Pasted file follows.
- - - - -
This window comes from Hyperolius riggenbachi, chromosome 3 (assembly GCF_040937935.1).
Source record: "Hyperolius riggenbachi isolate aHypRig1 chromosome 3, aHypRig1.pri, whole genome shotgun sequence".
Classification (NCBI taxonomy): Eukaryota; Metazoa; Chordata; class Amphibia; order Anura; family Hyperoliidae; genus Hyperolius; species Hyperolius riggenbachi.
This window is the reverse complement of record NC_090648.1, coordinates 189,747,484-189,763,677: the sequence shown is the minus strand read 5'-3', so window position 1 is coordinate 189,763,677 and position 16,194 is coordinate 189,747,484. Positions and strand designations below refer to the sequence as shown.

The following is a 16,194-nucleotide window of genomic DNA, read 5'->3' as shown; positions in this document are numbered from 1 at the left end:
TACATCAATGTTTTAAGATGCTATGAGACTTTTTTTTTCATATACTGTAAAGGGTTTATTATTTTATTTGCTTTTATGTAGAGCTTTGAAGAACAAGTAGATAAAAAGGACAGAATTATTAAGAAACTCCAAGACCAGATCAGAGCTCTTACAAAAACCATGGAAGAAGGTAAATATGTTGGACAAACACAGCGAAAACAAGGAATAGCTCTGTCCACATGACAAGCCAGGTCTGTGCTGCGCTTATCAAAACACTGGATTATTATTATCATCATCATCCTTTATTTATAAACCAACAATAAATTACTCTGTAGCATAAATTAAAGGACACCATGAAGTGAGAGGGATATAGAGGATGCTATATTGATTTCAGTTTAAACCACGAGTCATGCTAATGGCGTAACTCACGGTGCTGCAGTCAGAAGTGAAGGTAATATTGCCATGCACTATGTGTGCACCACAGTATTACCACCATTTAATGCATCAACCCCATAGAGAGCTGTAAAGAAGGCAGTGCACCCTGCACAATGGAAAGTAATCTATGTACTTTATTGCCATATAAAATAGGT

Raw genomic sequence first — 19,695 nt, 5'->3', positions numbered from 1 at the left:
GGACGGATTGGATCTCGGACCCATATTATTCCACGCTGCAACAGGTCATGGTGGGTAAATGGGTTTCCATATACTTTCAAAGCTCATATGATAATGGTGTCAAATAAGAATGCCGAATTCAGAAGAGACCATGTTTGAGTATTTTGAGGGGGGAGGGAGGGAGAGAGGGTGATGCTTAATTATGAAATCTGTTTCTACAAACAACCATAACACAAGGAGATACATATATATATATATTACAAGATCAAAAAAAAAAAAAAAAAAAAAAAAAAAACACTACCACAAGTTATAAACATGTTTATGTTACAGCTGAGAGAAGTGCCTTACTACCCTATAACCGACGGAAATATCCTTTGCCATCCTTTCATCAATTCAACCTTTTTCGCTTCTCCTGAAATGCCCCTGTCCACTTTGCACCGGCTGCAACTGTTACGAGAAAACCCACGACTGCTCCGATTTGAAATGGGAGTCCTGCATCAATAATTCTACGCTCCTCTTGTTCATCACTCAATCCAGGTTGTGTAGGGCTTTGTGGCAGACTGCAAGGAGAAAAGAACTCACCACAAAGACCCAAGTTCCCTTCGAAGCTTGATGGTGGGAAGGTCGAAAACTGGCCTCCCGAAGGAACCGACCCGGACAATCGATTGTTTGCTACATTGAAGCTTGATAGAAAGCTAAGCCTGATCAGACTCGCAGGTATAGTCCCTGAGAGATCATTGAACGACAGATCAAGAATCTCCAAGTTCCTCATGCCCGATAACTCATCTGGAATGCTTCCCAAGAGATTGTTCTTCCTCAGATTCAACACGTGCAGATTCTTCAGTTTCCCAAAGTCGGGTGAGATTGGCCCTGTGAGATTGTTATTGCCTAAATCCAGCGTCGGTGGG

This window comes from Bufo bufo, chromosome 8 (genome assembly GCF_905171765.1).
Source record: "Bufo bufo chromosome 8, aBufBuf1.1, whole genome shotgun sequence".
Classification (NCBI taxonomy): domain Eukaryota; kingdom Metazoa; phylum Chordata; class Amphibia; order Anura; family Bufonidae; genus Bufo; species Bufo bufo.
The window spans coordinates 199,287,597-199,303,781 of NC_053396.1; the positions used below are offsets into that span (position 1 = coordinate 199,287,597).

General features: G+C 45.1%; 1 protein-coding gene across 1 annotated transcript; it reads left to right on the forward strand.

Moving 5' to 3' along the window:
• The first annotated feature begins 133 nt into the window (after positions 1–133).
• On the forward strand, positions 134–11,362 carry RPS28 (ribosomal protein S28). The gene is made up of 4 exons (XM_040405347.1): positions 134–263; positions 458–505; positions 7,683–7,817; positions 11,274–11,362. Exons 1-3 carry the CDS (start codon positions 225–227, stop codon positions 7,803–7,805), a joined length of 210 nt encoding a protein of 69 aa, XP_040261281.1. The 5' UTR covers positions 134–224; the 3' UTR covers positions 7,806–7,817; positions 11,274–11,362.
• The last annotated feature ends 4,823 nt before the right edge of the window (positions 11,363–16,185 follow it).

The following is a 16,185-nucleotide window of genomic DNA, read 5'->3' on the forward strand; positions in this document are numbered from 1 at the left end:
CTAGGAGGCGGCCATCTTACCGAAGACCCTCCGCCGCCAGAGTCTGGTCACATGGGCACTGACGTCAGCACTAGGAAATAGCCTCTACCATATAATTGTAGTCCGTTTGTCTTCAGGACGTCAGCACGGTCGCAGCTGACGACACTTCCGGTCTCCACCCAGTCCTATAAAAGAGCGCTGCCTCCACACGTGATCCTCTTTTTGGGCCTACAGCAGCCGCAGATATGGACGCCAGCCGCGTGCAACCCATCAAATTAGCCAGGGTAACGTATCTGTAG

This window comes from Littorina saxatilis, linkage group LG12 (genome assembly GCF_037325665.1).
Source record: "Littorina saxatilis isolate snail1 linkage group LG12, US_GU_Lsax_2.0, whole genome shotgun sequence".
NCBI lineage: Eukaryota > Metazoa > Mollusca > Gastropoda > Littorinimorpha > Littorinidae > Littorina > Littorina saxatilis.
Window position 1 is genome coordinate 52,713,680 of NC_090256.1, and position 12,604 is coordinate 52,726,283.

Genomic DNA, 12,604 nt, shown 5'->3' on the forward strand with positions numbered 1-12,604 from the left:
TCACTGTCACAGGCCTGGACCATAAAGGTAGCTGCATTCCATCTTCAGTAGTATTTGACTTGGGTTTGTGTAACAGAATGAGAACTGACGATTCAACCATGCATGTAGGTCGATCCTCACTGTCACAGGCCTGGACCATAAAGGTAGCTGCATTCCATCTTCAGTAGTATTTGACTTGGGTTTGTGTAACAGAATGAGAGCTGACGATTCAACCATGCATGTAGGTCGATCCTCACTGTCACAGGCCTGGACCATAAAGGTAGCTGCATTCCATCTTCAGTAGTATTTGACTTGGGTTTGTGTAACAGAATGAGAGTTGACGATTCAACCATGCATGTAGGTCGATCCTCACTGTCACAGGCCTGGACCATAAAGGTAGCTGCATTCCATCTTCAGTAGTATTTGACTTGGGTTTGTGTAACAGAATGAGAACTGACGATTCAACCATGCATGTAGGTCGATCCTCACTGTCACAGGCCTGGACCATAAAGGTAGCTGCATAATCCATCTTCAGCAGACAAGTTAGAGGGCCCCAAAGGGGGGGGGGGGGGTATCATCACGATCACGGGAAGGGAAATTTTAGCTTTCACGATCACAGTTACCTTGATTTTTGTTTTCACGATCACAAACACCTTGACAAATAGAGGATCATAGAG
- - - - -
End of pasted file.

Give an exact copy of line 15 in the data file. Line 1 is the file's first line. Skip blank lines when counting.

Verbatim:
• The first annotated feature begins 133 nt into the window (after positions 1–133).